The whole house is silent save the persistent bird who sounds rather cross outside my window. Handsome Husband, recovering from one of those weeks where the fight between Ugandan bureaucracy and sanity was bloody and valiant, still sleeps, Princess lies upon her bed as if a fallen angel from Mars, dreams of her own funky world, Trooper is away at yet another sleep over where she can enjoy the company of other teens, those strange creatures.
And I cannot sleep because my mind is a buzz with change, more change, the fear and excitement of it all. How can any family endure such frequent change and still stay normal? What is normal? We are living in the eye of the storm, the centre of a a whirling tidal wave and this time it is going to up chuck us onto an island.
Say it again. The long ahhh, the soft, caress of the H and the promise of sweetness in the rain.
A tiny blip of an island sandwiched between Iran and Saudi Arabia, a place no one had really registered until it was plastered on the front pages less than a week after we had agreed to go. What timing.
I thought we would be in Uganda for longer, at least one more year and then, the plan was: we would see. But now the plan has been tossed, like a pancake right back into the fire.
There was a time I feared being trapped here. What if we never left? What if we became one of those who stayed in Africa forever, until the red soil crept under my nails, my skin and never left? I worried I would grow strange here. People who never leave sometimes do. I worried it was not my place, I never felt comfortable here, not truly. I didn’t like wearing the scratchy coat of the perpetual Other.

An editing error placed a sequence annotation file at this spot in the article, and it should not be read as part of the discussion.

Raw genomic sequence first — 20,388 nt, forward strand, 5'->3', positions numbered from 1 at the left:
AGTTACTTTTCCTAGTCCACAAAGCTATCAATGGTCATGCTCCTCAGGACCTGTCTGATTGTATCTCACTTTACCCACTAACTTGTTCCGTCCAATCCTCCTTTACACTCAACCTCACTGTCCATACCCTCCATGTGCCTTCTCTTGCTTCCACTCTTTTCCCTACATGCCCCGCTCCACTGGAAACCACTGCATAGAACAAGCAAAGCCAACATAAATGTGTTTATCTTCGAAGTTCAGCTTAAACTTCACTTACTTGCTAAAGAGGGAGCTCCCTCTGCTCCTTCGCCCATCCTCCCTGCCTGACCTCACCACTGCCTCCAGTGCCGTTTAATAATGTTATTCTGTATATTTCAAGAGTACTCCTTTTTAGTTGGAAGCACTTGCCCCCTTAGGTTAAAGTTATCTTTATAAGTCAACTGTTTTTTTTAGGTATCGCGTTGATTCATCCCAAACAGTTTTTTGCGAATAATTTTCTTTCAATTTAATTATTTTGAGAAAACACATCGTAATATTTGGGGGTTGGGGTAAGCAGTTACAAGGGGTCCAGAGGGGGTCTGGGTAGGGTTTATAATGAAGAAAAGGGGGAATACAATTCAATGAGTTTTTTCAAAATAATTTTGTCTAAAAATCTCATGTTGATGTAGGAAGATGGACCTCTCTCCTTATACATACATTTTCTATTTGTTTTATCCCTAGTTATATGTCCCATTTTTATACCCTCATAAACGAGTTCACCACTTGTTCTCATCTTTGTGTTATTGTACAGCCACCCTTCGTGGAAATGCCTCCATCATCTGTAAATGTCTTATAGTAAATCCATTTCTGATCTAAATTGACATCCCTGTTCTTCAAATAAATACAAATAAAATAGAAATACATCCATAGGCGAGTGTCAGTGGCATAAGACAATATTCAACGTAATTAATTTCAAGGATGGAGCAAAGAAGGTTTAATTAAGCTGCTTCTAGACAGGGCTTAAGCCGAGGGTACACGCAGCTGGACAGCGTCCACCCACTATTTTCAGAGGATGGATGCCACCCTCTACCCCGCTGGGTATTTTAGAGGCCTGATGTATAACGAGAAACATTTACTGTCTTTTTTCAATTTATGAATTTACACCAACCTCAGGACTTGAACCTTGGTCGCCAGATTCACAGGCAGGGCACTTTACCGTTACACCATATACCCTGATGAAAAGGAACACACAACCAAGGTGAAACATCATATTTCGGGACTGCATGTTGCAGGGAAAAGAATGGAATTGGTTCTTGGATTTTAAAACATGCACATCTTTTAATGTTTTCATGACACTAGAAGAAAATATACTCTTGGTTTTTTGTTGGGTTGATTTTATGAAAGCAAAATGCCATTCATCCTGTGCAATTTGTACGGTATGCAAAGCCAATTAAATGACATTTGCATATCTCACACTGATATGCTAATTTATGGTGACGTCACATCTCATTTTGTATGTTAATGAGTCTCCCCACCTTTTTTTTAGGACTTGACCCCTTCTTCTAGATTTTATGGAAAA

I should have trusted my gypsy soul. How could we not move? Isn’t there some giant conveyor belt beneath my world, pulling, tugging, propelling me to pack, say good bye, leave, un pack, say hello, begin again?
Handsome leaves in one week. He is the one who is pulling up the anchor, taking us away, to a better job, a more exciting opportunity for him. I am fiercely proud. And we must sit and work and wait for three more months, live here but have my heart over there, pulled by invisible marionette strings between Uganda and a tiny dot in the Gulf.
Never would I have guessed.
So good readers, those of you who followed me from Trinidad to Uganda, will you follow again?
“Come with me on a journey across the sea.”